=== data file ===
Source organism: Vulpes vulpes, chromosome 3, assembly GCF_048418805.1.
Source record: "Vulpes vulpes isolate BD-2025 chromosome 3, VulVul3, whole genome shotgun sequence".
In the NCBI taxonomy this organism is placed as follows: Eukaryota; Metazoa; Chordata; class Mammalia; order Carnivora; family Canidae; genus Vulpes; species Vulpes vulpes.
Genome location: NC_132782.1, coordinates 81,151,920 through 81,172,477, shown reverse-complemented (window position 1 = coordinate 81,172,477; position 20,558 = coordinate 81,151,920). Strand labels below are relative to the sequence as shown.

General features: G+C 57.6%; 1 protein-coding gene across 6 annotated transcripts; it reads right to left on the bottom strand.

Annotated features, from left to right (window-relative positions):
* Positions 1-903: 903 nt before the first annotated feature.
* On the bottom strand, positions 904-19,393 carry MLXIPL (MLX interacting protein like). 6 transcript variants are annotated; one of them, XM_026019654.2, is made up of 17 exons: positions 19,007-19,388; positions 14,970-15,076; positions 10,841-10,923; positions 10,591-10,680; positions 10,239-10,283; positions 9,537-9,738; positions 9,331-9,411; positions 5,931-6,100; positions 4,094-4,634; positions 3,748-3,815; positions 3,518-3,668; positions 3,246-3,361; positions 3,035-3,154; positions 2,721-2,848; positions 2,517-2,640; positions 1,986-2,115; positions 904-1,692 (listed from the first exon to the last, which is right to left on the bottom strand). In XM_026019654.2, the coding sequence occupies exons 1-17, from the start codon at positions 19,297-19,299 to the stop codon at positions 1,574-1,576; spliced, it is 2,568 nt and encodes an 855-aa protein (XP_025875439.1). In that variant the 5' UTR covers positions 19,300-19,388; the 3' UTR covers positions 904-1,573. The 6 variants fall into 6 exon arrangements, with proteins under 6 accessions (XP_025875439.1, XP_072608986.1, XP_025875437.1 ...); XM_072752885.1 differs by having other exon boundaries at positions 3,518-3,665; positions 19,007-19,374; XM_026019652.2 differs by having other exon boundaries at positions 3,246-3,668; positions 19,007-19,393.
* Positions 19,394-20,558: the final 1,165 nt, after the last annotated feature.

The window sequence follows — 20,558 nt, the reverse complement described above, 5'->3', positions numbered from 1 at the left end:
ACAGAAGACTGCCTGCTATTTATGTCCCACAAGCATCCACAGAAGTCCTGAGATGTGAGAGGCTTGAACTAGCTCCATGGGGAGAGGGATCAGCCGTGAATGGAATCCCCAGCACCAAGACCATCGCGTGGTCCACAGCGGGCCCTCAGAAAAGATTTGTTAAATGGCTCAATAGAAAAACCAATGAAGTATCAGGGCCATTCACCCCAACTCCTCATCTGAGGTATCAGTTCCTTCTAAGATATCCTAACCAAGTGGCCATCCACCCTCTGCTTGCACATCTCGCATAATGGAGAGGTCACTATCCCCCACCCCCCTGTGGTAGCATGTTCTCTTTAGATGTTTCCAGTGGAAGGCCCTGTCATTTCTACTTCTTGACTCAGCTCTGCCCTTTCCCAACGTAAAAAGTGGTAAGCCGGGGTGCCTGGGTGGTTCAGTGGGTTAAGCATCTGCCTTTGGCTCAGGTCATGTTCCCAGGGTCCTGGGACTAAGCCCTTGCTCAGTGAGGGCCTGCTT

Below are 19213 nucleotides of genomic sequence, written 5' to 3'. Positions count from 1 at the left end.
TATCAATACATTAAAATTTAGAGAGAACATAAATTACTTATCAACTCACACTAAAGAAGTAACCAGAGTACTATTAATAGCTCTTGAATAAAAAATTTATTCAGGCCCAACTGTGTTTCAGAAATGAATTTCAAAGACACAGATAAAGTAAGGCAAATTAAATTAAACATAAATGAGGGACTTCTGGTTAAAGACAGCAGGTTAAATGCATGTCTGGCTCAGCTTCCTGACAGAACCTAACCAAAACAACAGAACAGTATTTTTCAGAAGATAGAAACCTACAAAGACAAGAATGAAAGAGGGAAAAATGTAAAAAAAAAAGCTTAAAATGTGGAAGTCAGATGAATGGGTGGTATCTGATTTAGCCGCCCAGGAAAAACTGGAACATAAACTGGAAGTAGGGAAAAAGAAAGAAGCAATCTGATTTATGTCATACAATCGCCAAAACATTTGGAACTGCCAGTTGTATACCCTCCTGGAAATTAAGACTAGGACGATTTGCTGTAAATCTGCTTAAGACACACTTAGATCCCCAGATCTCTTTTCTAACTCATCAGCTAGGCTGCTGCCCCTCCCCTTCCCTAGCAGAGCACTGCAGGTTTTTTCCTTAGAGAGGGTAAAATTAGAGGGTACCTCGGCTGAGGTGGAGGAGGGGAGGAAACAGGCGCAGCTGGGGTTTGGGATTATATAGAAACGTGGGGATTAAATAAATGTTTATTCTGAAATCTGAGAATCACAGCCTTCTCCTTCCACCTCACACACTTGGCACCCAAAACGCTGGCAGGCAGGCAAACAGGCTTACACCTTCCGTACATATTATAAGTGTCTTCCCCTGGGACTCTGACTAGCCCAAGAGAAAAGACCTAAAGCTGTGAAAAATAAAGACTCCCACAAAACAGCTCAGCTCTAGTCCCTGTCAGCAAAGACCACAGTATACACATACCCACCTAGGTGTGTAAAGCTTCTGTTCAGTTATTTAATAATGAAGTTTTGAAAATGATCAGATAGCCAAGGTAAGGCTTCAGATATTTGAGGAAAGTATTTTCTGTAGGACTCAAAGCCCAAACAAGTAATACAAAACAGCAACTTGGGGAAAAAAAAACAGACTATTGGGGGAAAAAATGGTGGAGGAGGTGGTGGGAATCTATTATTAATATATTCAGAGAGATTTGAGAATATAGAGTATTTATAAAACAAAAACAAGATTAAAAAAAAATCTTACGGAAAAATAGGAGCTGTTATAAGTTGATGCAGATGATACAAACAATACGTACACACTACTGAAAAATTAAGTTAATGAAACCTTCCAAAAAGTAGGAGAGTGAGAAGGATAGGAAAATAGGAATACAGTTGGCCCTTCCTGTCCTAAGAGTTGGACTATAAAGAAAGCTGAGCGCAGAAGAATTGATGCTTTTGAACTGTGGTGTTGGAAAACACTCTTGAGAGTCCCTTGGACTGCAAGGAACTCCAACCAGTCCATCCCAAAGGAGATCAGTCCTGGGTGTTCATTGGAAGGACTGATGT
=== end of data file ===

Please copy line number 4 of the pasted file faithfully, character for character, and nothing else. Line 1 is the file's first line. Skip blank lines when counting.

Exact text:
Genome location: NC_132782.1, coordinates 81,151,920 through 81,172,477, shown reverse-complemented (window position 1 = coordinate 81,172,477; position 20,558 = coordinate 81,151,920). Strand labels below are relative to the sequence as shown.